Scientists Take 'Big, Solid Step' on Alzheimer's
They identify five more genes associated with the disease
By John Johnson,  Newser Staff
Posted Apr 3, 2011 5:46 PM CDT
A woman suffering from Alzheimer's looks at an old picture in a retirement home.   (Getty Images)

(Newser) – Promising news on the Alzheimer's front: Scientists have identified five more genes associated with the disease, a development that should improve their understanding of how and why it develops. That, in turn, could lead to better treatment and earlier detection, especially among those who show no symptoms, reports USA Today. It's still a long way from a cure, but it's a "big, solid step," a UCLA expert who wasn't involved with the two new studies in Nature Genetics tells the New York Times.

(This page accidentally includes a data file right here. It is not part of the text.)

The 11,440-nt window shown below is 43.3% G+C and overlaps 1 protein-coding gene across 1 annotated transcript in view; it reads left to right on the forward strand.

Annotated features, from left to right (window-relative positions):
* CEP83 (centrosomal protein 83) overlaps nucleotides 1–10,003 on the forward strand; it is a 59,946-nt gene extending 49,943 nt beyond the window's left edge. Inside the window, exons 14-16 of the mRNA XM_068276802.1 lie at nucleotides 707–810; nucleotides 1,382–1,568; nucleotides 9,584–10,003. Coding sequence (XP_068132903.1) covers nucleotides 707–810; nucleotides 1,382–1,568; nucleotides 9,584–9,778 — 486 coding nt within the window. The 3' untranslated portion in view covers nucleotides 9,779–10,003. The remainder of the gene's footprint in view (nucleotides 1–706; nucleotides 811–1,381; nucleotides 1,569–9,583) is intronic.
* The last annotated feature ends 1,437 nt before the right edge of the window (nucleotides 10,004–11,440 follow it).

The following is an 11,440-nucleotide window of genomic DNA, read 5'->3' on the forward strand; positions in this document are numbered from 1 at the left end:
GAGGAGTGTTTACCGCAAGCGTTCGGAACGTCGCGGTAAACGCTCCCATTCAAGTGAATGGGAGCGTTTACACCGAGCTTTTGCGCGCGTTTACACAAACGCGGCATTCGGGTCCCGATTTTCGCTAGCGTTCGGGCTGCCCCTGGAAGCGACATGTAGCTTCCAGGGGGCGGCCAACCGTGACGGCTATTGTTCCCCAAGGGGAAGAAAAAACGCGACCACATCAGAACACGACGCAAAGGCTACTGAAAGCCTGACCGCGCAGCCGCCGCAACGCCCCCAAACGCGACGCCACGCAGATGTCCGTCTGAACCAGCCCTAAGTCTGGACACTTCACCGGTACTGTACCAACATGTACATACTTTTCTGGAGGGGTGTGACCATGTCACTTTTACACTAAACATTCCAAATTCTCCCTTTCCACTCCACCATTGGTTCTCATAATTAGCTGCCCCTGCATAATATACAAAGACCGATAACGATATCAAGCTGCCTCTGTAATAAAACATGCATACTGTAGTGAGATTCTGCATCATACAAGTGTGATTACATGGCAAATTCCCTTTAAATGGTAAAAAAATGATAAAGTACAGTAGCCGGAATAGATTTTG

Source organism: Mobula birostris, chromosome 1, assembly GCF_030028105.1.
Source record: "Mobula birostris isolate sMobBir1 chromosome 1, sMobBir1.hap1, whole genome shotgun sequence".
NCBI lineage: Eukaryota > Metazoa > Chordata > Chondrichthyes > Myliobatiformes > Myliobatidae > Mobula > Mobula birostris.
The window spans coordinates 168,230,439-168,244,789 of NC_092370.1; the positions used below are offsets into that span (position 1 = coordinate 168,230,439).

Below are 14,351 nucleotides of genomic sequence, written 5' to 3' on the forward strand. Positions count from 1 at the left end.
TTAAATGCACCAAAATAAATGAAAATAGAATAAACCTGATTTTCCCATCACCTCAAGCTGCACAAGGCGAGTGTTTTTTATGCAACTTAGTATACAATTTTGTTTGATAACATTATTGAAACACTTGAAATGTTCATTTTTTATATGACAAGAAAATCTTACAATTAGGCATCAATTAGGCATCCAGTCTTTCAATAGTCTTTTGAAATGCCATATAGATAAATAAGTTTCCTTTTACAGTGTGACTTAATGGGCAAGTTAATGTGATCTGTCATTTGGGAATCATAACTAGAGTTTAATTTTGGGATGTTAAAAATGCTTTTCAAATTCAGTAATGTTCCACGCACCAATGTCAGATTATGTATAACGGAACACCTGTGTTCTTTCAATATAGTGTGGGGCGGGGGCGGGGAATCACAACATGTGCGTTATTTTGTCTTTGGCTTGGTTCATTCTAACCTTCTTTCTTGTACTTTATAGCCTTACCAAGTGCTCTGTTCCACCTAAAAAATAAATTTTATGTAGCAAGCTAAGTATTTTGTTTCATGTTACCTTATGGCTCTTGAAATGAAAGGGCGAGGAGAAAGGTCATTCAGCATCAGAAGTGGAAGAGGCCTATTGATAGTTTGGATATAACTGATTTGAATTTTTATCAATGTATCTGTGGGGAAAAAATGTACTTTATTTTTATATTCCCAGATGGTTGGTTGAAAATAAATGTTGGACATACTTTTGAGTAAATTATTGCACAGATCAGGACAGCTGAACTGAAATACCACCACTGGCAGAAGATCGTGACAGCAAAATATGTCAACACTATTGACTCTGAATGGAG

The breakthrough doubles the number of genes known to be associated with Alzheimer's from five to 10. "We will see more and more of these kinds of genes," a scientist with the Alzheimer's Association tells WebMD. "And the more we have, the more we will be able to define a person's risk of Alzheimer's disease and the more possibilities we will have for therapeutic interventions." (Click for more Alzheimer's news.)
 

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